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Fig. 2

Representative two-photon microscopy images of elastin auto fluorescence from en face Fbln5+/+ (a and d), Fbln5−/− (b and e), and elastase-treated Fbln5+/+ ((c) and (f)) carotids. Panels (a, b, and c) are views of a single plane from the z-stack within the internal elastic lamella. Orthogonal views of the z-stack are shown next to Panels a, b, and c for three-dimensional visualization. The orientation for each image is indicated (circ = circumferential, long = longitudinal, rad = radial). The yellow lines represent the image location within the z-stack. The red scale bar (top) indicates 50 μm. Panels d, e, and f are magnified z-projections of four consecutive planes from the z-stack within the internal elastic lamella. Blue, upward facing arrows indicate a fenestration (hole) within the elastic lamina. Green, downward facing arrows show the elastic lamella undulating out of the z-projection plane. The yellow scale bar (bottom) indicates 10 μm. Please see online version for color images.

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Fig. 3

Results from the volumetric fluid flux experiments. Panel a—the displacement of the tracking bubble over time for each of the tissues. Error bars are standard error of the mean (SEM) for clarity. Panel b—hydraulic conductance of Fbln5+/+ (n = 7), Fbln5−/− (n = 8), and elastase-treated Fbln5+/+ carotids (n = 8). Error bars are SD. Statistical significance was determined between Fbln5+/+ and Fbln5−/− (*p = 0.0021) and between Fbln5+/+ and elastase-treated Fbln5+/+ (†p = 0.0004).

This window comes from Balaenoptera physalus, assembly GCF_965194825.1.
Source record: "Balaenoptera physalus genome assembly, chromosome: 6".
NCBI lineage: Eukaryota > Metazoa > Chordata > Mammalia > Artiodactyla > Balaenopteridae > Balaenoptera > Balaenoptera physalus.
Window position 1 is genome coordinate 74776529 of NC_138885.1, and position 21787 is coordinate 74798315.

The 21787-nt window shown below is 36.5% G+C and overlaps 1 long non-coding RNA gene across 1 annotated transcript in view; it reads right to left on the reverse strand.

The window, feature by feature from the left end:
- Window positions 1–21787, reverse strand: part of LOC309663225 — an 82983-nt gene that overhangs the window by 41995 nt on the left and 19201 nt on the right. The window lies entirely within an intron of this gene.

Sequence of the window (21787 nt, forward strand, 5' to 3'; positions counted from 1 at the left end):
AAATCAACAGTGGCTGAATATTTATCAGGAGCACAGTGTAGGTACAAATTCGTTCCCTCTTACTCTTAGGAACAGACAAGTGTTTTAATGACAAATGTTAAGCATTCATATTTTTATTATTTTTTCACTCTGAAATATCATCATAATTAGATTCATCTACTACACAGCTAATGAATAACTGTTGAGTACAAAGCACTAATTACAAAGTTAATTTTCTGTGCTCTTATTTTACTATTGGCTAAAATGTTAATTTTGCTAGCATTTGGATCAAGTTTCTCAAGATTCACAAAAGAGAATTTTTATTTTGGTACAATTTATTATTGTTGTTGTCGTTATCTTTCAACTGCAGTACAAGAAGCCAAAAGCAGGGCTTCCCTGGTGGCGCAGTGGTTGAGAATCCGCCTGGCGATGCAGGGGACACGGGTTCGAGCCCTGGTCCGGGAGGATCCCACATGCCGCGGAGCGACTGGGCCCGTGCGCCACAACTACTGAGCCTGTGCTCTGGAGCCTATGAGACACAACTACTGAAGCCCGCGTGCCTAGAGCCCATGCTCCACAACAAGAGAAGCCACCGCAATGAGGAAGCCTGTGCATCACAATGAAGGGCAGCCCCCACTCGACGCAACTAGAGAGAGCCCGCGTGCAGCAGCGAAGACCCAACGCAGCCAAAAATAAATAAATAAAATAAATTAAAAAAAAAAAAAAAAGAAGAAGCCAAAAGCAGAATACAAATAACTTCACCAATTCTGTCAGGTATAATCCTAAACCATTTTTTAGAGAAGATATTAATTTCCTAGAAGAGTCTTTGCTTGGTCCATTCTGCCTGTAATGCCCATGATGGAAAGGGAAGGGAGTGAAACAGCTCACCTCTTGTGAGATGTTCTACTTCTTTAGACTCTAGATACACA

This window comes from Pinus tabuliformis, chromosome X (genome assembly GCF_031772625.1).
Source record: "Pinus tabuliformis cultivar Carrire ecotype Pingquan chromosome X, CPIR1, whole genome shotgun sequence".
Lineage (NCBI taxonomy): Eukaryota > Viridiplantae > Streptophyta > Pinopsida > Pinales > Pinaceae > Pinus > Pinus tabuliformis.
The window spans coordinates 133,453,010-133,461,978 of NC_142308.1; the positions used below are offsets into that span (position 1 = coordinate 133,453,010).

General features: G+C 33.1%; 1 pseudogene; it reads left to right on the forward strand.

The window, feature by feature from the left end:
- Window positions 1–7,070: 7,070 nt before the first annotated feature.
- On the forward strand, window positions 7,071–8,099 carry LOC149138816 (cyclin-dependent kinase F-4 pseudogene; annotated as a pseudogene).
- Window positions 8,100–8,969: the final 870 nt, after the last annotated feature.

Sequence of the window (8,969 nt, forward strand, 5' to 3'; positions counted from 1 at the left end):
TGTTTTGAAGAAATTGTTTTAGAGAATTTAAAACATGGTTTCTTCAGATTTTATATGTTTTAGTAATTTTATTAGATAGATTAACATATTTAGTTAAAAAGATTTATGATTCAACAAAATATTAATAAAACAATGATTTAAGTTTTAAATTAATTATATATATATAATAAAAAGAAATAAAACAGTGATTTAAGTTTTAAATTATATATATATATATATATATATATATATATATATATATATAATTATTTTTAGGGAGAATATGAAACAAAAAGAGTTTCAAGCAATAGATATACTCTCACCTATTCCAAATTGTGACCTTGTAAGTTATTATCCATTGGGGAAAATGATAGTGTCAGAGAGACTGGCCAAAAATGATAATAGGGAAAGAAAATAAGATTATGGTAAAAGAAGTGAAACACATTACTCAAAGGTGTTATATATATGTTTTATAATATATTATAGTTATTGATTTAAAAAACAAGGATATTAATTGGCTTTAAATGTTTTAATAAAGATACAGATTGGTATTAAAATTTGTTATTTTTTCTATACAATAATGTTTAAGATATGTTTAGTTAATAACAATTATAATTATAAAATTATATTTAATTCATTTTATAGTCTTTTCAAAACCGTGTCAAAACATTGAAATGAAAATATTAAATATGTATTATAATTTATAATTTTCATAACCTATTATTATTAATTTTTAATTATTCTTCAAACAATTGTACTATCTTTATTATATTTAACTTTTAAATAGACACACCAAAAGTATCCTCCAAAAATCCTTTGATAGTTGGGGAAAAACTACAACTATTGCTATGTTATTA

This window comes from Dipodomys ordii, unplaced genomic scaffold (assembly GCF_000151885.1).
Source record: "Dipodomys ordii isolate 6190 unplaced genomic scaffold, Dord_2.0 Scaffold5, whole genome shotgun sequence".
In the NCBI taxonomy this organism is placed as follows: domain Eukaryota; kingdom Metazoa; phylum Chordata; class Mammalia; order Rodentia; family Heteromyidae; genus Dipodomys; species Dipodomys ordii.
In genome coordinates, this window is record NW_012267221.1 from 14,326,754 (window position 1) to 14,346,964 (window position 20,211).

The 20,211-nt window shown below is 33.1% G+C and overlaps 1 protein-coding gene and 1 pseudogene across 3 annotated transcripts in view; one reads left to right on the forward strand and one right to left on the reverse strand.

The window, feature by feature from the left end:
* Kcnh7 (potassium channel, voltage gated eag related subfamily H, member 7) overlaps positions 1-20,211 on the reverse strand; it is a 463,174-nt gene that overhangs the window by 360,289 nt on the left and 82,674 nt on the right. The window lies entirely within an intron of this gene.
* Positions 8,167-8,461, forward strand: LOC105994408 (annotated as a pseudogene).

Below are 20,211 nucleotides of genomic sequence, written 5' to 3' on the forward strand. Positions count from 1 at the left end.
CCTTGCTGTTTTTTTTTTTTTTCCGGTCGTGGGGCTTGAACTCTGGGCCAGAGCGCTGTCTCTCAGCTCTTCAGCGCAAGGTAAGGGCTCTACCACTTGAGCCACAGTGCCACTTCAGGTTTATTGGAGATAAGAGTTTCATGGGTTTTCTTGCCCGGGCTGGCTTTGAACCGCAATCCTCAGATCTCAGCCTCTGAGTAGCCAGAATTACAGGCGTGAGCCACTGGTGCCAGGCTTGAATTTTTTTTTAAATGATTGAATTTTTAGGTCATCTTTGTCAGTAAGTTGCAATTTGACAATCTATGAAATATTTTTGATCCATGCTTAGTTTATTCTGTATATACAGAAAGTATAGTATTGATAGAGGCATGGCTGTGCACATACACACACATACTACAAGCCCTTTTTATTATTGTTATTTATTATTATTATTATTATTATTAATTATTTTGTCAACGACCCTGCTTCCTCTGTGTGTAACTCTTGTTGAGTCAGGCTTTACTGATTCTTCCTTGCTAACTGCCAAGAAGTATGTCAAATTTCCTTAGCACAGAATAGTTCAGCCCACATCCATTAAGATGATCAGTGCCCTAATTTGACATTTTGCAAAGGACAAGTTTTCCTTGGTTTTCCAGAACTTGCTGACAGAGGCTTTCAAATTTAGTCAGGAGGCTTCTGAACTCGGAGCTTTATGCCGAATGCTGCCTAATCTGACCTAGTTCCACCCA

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Fig. 4

Results from the net solute flux experiments. The change in solute concentration in the external bath with time for the 4, 70, and 150 kDa FITC-dextrans are shown in panels a, b, and c, respectively (n = 5–9). Error bars are SEM for clarity. Panel d—the net solute flux across the carotid wall of the investigated dextran sizes on a semilog plot. Statistical significance between Fbln5+/+ and Fbln5−/− (*), Fbln5+/+ and elastase-treated Fbln5+/+ (†), and Fbln5+/+ and elastase-treated Fbln5+/+ (#) are indicated. Error bars are SD.

Grahic Jump Location
Fig. 5

Results from the solute uptake experiments. Quantity of 4 kDa (a) and 70 kDa (b) FITC-dextran retained within the wall of the Fbln5+/+ and Fbln5−/− carotids after 30, 60, 120, and 240 min (n = 6–7). The value is normalized to the length of the artery. Statistical significance between Fbln5+/+ and Fbln5−/− (*) was determined at the indicated dextran size and time. Error bars are SEM for clarity. Panel c—isolated results at 60 min including 150 kDa FITC-dextran and elastase-treated artery experiments. Statistical significance between Fbln5+/+ and Fbln5−/− (*), Fbln5+/+ and elastase-treated Fbln5+/+ (†), and Fbln5+/+ and elastase-treated Fbln5+/+ (#) are indicated. Error bars are SD.